William Bergquist and Gary Quehl
Random events become strange attractors. They call to us and require our attention. They form an alliance with our inner voices. Suddenly other events begin to organize around this attractor and form a constellation or psychic “pothole” of activities, interests and dreams. This essay concerns these events and how they lead us to new challenges—and perhaps a second moratorium where we once again address major life issues.
Choosing Once Again Between Generativity and Stagnation
Samuel, the accountant, plays at the Rock, Roll and Remembrance party and has a great time. He talks with the four other “aging rockers” in this make-shift group. They decide to play together every Wednesday night “just for fun” and in a manner that honors the long history of rock-and-roll (Generativity Three).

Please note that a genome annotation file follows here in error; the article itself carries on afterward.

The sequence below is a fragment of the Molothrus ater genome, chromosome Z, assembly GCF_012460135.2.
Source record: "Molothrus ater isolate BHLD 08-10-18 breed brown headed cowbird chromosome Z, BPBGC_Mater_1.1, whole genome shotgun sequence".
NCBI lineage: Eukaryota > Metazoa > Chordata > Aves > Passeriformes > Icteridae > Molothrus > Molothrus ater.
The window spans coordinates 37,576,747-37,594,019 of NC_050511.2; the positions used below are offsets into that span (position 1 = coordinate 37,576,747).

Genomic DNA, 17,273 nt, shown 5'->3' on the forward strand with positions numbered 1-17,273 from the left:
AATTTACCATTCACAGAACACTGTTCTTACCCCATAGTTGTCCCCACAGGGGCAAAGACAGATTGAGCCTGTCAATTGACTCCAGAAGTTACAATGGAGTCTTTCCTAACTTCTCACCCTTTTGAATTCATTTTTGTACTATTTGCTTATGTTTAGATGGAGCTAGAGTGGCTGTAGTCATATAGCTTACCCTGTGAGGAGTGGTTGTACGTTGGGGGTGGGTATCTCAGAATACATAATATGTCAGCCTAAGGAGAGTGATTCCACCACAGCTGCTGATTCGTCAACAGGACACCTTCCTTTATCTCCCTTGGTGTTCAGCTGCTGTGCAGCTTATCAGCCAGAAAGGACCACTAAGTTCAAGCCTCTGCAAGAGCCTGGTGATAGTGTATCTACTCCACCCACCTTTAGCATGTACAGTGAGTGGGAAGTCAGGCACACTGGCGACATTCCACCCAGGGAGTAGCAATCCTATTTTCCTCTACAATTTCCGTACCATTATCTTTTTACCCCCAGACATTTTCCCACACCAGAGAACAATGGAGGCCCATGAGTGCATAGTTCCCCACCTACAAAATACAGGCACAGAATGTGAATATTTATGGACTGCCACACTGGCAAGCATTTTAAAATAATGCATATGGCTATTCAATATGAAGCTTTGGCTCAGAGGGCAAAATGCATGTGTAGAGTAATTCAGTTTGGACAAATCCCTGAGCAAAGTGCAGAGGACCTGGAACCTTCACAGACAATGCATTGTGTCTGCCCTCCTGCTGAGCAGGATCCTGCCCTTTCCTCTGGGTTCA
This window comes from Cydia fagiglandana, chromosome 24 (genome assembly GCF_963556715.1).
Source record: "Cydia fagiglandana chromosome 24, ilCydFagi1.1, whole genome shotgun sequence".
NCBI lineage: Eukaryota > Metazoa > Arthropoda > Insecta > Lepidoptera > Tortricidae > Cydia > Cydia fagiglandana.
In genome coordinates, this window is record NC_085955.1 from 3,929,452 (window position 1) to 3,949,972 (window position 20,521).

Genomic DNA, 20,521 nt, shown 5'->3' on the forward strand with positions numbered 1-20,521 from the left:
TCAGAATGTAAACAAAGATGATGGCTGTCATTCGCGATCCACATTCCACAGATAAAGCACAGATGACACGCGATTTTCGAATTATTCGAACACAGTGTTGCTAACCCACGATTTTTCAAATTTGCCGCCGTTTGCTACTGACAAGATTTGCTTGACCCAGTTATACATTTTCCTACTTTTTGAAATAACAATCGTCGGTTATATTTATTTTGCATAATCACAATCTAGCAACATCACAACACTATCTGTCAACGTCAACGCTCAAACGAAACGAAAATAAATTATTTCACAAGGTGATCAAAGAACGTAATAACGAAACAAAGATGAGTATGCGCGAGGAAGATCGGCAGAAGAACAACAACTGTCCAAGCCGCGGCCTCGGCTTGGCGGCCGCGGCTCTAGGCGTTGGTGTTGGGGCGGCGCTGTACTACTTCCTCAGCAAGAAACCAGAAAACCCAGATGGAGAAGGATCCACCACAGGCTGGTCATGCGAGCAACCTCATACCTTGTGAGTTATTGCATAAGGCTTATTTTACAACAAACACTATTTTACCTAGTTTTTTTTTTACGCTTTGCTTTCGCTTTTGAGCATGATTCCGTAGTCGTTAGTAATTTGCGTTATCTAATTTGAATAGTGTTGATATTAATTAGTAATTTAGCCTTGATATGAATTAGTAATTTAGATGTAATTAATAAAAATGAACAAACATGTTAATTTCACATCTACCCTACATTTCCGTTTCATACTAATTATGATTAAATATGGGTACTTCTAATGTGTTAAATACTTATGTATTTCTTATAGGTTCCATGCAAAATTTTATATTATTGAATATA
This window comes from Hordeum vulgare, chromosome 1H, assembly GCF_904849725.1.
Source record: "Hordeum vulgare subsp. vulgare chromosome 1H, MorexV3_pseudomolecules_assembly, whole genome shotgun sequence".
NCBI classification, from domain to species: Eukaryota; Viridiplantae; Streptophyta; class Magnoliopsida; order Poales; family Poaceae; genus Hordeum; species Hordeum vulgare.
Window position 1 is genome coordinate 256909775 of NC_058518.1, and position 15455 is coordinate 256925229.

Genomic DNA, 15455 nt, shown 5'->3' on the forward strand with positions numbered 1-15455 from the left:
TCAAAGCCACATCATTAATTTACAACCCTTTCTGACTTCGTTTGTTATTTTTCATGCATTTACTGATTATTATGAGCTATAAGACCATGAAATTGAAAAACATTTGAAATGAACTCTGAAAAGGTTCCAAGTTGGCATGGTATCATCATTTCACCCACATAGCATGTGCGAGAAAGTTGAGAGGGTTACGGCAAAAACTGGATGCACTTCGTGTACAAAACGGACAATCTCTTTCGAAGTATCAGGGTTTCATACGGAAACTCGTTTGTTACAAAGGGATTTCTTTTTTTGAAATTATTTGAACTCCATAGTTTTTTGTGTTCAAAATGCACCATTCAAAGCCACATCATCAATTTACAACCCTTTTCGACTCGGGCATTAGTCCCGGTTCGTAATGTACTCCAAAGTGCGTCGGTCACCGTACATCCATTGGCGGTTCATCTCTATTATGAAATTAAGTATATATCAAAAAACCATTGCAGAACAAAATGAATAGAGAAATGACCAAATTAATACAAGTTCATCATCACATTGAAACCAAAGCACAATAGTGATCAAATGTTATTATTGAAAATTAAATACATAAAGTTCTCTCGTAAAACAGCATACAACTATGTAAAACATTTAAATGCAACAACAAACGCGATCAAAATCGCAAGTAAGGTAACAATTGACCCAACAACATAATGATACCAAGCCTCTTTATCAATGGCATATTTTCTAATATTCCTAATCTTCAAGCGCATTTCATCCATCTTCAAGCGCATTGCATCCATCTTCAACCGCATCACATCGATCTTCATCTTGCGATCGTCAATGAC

Dr. Jane joins the “old girls” basketball league, enjoys herself, and soon finds that she also enjoys playing “old girls” soccer; this motivates her to organize a new soccer league (Generativity Four). She begins to teach her granddaughter how to play soccer (Generativity One) and becomes a coach for her granddaughter’s soccer team (Generativity Two). Chef Ricardo begins cooking more often, loves it, and becomes a voracious reader of cookbooks. He hosts a cooking class, and then volunteers to teach a special class for old guys who want to help their wives (Generativity Two and Four). All three of these mid-centurions feel alive and vital. Erik Erikson would suggest that they have become “generative” and have forged new identities in their lives. They have become the women and men of Autumn.Download Article 1K Club